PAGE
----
Dawn Regan loves her job as a clerk at the Cherry Hill municipal building, but she does not love the half-hour commute from her one-bedroom apartment in Gloucester Township.
"It's not bad on mileage," she said, "but it's all back roads."
With the announcement that this fall Cherry Hill will be the 15th city to participate in the state's Live Where You Work program, Regan is considering a move.
The initiative to cut traffic and increase homeownership encourages a community's workers to become full-time residents. It began in Trenton and Jersey City in February 2008.
"It's an exciting time," said Mayor Leo McCabe of Glassboro, which joined the program last week. "The shovel's in the ground. There's no waiting." Atlantic City and Evesham also participate.
Live Where You Work, which is managed by the Housing and Mortgage Finance Agency and the state Department of Community Affairs, provides low-interest, subsidized loans and down-payment assistance to employees who buy houses near their employers.
So far, it has secured mortgages for 28 homes worth a total of $4.2 million. An additional 45 applications, totaling $7.1 million, are being processed.
State Community Affairs Commissioner Joseph V. Doria Jr. said that the program had a slow beginning, but that he was hopeful for the future.
"It's taken a while because of this present economy," he said. "The price of a home is decreasing, but people are afraid to take that risk."
Marge Della Vecchia, executive director of the finance agency, said some changes had been made to the program to entice home buyers and stimulate local economies.
The program lowered interest rates on its 30-year fixed-rate mortgages in May to 5.5 percent, from 6.5 percent. The national average is 5.68 percent, according to Interest.com.
"We have a forgivable loan of up to 5 percent of the mortgage to pay for opening and closing costs," Della Vecchia said. "If you stay in the home for five years, you don't have to repay it."
Approved participants can also tap into the federal first-time home-buyer tax credit early, she said. The "prefund" of up to $8,000 is available for the down payment, but must be repaid after the buyer receives the credit on his or her 2009 taxes.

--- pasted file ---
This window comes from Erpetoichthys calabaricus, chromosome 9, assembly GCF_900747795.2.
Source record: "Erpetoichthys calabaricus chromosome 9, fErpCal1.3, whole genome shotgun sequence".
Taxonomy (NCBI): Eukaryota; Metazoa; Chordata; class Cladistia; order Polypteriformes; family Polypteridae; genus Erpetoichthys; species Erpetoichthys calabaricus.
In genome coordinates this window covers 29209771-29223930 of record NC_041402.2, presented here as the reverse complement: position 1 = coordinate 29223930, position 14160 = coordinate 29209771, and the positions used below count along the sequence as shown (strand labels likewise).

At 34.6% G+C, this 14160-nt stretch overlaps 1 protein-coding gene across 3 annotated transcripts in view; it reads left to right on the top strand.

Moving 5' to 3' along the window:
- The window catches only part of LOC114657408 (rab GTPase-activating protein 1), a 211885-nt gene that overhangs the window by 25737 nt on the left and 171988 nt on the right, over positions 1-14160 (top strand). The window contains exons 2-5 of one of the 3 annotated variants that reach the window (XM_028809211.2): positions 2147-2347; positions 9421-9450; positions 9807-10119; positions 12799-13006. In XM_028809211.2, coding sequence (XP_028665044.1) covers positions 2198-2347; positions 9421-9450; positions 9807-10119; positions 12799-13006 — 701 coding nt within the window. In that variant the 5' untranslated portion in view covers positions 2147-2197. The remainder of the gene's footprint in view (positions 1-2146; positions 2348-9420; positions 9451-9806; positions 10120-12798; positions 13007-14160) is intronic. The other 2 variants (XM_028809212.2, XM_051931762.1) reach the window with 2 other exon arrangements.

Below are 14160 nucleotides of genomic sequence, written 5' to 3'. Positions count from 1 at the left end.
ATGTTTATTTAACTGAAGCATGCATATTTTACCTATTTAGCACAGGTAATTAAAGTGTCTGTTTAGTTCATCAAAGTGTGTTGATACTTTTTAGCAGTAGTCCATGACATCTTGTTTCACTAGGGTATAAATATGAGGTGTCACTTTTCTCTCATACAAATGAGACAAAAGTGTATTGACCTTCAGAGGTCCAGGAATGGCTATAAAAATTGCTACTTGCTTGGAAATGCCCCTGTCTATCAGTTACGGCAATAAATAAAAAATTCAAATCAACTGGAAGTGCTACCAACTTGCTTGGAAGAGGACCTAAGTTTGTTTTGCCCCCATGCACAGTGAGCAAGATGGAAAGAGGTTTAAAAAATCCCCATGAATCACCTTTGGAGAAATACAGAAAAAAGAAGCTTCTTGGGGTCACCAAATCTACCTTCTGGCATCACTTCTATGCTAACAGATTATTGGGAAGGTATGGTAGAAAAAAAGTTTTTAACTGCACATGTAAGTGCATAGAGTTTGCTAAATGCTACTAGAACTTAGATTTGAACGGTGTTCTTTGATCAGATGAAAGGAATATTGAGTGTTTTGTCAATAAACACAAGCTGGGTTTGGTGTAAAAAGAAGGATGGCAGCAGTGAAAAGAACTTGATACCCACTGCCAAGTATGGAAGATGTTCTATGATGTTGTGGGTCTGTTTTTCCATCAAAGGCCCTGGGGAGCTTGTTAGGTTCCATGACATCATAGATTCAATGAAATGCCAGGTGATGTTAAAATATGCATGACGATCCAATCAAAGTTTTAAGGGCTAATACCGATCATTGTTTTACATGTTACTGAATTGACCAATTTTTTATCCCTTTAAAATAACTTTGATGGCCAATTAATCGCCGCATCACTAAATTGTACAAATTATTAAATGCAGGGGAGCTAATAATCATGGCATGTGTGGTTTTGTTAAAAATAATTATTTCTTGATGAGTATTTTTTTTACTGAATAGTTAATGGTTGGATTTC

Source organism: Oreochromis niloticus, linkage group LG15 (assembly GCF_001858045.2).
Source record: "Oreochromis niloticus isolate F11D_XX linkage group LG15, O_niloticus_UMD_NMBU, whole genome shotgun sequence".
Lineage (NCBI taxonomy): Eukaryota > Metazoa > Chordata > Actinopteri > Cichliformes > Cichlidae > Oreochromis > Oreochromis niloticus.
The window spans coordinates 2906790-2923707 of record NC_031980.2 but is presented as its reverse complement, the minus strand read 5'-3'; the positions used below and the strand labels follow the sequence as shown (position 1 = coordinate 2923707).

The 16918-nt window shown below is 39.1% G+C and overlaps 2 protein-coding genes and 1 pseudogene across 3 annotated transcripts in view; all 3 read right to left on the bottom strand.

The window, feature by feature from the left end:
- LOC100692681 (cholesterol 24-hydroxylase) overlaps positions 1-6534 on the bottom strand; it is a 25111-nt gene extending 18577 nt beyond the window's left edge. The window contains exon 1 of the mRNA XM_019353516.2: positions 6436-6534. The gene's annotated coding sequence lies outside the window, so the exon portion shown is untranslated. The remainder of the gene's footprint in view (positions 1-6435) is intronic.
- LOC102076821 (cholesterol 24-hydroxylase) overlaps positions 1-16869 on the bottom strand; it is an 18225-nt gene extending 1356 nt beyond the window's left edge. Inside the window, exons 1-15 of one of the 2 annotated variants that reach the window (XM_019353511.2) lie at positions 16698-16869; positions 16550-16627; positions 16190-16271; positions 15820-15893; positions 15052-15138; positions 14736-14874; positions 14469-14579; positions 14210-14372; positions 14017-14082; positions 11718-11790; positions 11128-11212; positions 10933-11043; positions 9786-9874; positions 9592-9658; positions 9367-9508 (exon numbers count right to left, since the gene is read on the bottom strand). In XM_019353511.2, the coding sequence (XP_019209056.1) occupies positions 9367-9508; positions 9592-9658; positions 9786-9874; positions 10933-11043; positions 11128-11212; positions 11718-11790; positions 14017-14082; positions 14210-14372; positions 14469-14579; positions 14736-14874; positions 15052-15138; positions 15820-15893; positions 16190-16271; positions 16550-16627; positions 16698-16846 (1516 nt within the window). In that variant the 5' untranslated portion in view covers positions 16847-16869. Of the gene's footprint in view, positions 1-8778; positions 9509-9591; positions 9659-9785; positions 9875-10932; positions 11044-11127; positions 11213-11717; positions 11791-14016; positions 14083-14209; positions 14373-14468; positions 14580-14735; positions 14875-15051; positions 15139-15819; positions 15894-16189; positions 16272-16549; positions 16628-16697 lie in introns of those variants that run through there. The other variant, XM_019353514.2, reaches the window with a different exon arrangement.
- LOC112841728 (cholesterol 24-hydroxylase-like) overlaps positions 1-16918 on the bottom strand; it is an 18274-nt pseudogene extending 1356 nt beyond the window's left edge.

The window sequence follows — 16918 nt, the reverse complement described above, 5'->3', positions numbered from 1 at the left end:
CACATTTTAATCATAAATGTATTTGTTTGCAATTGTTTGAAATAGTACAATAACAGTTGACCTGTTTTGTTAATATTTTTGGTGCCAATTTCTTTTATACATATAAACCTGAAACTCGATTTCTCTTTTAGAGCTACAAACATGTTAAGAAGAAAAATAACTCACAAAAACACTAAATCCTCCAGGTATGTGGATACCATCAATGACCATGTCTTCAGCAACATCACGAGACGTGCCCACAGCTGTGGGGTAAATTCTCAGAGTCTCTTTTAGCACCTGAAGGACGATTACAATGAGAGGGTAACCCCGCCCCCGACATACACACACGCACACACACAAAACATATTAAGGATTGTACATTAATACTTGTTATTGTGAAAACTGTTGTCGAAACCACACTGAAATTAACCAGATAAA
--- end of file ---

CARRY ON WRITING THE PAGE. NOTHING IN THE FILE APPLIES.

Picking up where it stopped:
"While it's great to get a refund at the end," she said, "people need money at the table to get them into a house today."
Joseph Cardona of Rowan University in Glassboro said faculty members could benefit from a similar school program that started in 2001 and has offered $1,500 a year for 10 years if they moved closer to campus.
"We know this works," he said. With Live Where You Work "on top of that, we expect a lot more people to participate."
Family income must fall within limits to qualify in target areas. Throughout much of South Jersey, a household of one or two adults needs a combined income of less than $102,720. Households with three or more can earn no more than $119,840.
Live Where You Work mortgages are sold through local lenders, Doria said, but they eschew the adjustable rates, points, and exclusions found in typical mortgages.
"This is an opportunity to get a boring mortgage," he said. "It's not the kind that causes problems."
One of the primary goals is to boost the economy by investing in responsible homeownership, Doria said.
"In every way," he said, "this program is dedicated to the community and preserving the middle class."
But several housing advocates have said the program does not address some of the root causes of the state's flagging homeownership.
Arnold Cohen, policy coordinator for the nonprofit Housing and Community Development Network of New Jersey, said Live Where You Work did not lower prices enough to make housing affordable to those who needed it most.
"It helps by reducing the cost of down payments," he said, "but it doesn't necessarily get at what's affordable for the person."
The goal, Cohen said, should be to reduce housing costs to less than 30 percent of a person's income, whether owning or renting.
Additionally, the program has not focused on places such as Parsippany, Plainsboro, and Cranbury, areas of the state with the most job growth.
"Those are places you want to be able to target," Cohen said, "so people can afford to live close to those jobs."
The Smart Housing Incentives Act, a bill that would provide incentives for communities like Parsippany to build low- and middle-income housing for renters and homeowners, has stalled in the Legislature.
"I don't want to criticize [Live Where You Work] for these limitations," Cohen said, "but it's part of an array of programs that are out there and that we need to be putting in place."
David Petrovich, executive director of the Society for the Preservation of Continued Homeownership, which helps homeowners through foreclosures, said that instead of offering more mortgages, the state should focus on creating and retaining jobs and reining in health-care costs.
"We need to get a handle on all the other expenses that make homeownership less affordable," he said.
Councilman David Fleisher said he had championed Live Where You Work for Cherry Hill because it represented a "trifecta of smart government."
"It's good for individuals looking to live in the town," he said. "It's good for the environment and life in Cherry Hill, because of shorter commutes and less traffic. And it's good for every homeowner, because the increased demand for houses helps everyone's property values."
Fleisher said that he expected a lag time as people learned about the program - there have been no mortgage applications yet from South Jersey - but that he anticipated a positive response.
"We're going to do whatever we can to move this along," he said.
Although she worries about the economy and her credit score, Regan, 30, said she looked forward to moving to Cherry Hill with her husband.
"If it all works out," she said, "I'd like to have kids here."